From there, you’ll want to fill in all of the missing steps—and we do mean all of them. Your Current State Map should account for every second of a patient’s experience as well as all of the steps you and your staff must take to create that experience. Even steps that might seem like one step—such as a patient scheduling an appointment—can be broken down into smaller ones, such as calling the clinic, being placed on hold, and/or receiving an email appointment confirmation. You also should include steps that aren’t meant to be part of the process but regularly are, such as leaving the treatment room to find a hot or cold pack or calling patients who are running late.
After you’ve completed your first pass at the Current State Map, start collecting data to confirm it actually matches a real life patient’s experience. To do so, shadow your patients. In addition to taking notes on every step that occurs from the moment a patient calls to schedule an appointment to the moment he or she is discharged, you also may want to time each step using a stopwatch. That way, you can begin to calculate averages and spot lag times. Some experts recommend adding a symbol to the chart for any time a patient is waiting.
You’ll also notice junctures in the process where patients take different routes based on specific criteria (e.g., whether or not the patient has insurance). You can represent these forks on your map with a decision tree, like this one:
Once you have a complete Current State Map, it’s time to go looking for waste, which, if you remember, is any step that does not provide direct value to your patients (i.e., it’s not something a patient would pay for). According to this definition, documentation, billing, continuing education, and insurance verification are all waste. However, these things are necessary for you to run your practice and get paid; thus, they provide value elsewhere, which means they stay. Steps like patients waiting to receive treatment or your staff performing double data-entry because your EMR doesn’t talk to your billing software are waste with a capital W, which means they’re ripe for elimination—or at least change. Think about what a drain these things are on time, energy, and money, especially when repeated again and again and again.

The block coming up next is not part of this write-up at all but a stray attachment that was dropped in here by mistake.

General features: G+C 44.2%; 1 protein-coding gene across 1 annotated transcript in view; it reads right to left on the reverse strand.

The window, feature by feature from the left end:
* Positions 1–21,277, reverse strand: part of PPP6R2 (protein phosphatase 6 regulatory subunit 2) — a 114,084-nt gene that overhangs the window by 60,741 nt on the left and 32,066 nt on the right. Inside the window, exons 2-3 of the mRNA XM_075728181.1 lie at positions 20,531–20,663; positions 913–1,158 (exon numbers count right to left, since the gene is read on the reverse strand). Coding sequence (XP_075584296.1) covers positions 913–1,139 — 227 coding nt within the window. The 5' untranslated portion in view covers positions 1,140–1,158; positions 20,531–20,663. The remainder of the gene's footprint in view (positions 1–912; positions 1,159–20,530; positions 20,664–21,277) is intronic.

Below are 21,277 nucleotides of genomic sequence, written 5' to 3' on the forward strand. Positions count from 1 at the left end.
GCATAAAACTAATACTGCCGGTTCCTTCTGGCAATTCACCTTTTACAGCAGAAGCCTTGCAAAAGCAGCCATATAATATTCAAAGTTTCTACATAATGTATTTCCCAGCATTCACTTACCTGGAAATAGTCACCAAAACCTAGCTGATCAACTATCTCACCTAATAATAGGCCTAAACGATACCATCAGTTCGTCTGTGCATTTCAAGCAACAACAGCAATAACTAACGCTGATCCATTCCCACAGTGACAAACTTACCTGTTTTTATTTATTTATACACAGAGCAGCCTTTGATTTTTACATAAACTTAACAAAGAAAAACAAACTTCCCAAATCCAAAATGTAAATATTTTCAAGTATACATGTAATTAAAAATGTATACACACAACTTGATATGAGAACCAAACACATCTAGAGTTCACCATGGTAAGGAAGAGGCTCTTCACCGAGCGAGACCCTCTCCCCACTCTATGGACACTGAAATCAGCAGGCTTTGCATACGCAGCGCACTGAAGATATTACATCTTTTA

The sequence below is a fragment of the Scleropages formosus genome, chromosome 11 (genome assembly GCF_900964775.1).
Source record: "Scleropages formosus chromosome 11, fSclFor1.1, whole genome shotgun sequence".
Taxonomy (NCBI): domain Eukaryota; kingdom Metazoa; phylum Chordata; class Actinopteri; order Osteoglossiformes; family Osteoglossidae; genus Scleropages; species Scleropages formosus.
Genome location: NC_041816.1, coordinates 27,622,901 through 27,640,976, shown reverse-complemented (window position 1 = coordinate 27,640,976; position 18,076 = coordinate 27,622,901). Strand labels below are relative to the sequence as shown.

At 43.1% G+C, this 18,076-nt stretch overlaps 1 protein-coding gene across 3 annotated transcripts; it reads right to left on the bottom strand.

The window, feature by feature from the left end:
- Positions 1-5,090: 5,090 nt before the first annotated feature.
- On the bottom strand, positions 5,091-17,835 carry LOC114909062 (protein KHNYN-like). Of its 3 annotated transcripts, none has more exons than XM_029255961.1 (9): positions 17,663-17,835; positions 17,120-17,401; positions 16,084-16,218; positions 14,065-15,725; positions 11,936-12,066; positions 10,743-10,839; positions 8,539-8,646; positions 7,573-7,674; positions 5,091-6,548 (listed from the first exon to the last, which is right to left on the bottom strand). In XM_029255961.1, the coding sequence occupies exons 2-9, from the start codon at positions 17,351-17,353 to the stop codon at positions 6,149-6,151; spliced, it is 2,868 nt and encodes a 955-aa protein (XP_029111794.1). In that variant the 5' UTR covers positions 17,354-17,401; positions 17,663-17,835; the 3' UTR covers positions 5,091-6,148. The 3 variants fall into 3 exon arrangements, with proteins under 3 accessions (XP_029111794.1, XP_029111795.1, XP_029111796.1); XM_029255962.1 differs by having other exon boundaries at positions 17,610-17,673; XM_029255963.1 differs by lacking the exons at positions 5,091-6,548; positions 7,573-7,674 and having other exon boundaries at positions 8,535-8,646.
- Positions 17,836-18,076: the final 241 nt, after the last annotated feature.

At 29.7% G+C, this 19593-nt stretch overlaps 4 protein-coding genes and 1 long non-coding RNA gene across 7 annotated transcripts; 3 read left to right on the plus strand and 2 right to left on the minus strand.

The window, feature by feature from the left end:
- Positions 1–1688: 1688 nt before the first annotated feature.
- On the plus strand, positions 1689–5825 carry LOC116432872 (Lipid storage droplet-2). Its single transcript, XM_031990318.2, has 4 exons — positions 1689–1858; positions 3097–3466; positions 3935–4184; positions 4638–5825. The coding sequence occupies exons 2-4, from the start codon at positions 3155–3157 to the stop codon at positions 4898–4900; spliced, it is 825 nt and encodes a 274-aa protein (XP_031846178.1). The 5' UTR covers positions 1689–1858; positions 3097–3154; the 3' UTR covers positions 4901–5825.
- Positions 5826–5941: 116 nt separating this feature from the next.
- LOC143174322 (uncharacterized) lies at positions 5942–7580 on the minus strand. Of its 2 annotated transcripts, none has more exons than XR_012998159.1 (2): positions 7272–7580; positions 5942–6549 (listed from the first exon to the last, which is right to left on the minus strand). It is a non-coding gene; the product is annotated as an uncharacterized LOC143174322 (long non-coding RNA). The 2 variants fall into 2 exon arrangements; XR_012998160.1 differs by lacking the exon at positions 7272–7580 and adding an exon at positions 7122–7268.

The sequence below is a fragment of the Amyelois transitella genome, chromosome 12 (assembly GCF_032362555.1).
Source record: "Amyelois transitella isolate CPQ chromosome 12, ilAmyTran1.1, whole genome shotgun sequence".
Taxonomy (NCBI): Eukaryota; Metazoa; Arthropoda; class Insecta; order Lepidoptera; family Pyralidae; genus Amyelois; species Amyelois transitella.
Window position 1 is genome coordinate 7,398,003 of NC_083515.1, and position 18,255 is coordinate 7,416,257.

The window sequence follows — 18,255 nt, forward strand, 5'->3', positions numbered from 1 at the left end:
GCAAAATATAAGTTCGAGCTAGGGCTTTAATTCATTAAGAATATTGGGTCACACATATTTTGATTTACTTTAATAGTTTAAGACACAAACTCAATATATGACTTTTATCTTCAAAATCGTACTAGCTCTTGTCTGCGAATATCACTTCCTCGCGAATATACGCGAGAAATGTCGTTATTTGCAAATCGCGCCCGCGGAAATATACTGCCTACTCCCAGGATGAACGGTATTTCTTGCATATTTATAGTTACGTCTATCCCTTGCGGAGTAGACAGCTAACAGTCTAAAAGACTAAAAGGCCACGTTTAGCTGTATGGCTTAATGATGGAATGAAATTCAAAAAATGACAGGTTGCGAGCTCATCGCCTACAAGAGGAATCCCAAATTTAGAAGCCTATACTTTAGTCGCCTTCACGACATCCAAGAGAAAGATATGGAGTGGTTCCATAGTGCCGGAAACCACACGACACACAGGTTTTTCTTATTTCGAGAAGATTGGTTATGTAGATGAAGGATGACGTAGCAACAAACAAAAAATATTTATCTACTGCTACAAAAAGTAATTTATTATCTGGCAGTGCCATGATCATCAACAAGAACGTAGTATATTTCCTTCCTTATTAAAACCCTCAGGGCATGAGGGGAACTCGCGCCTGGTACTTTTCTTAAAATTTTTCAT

At this stage, you and your team get to let your imaginations run wild, drop all constraints, and put together your perfect map. In an ideal world, what would the process look like? Go crazy. After you know what perfect is, take a step back and create a plan that you believe is attainable within the next year or so. This is your new goal. Now, it’s time to brainstorm ways you can transform the current process into the future one. Often, small, incremental changes have the most positive, lasting long-term effects. While perfection isn’t actually achievable, aiming for it will keep you motivated to track your progress and continue to identify new ways to improve the delivery of your services.
For some great examples of how real life healthcare professionals have benefited from implementing lean principles, check out the Profitable Practice article in full here. (Hint: benefits include reducing patient wait times, saving money, leaving work at a reasonable hour, minimizing stress, and improving teamwork and camaraderie.)
Sounds pretty good, huh? Have you experimented with lean principles in your clinic? Tell us your experience in the comment section below.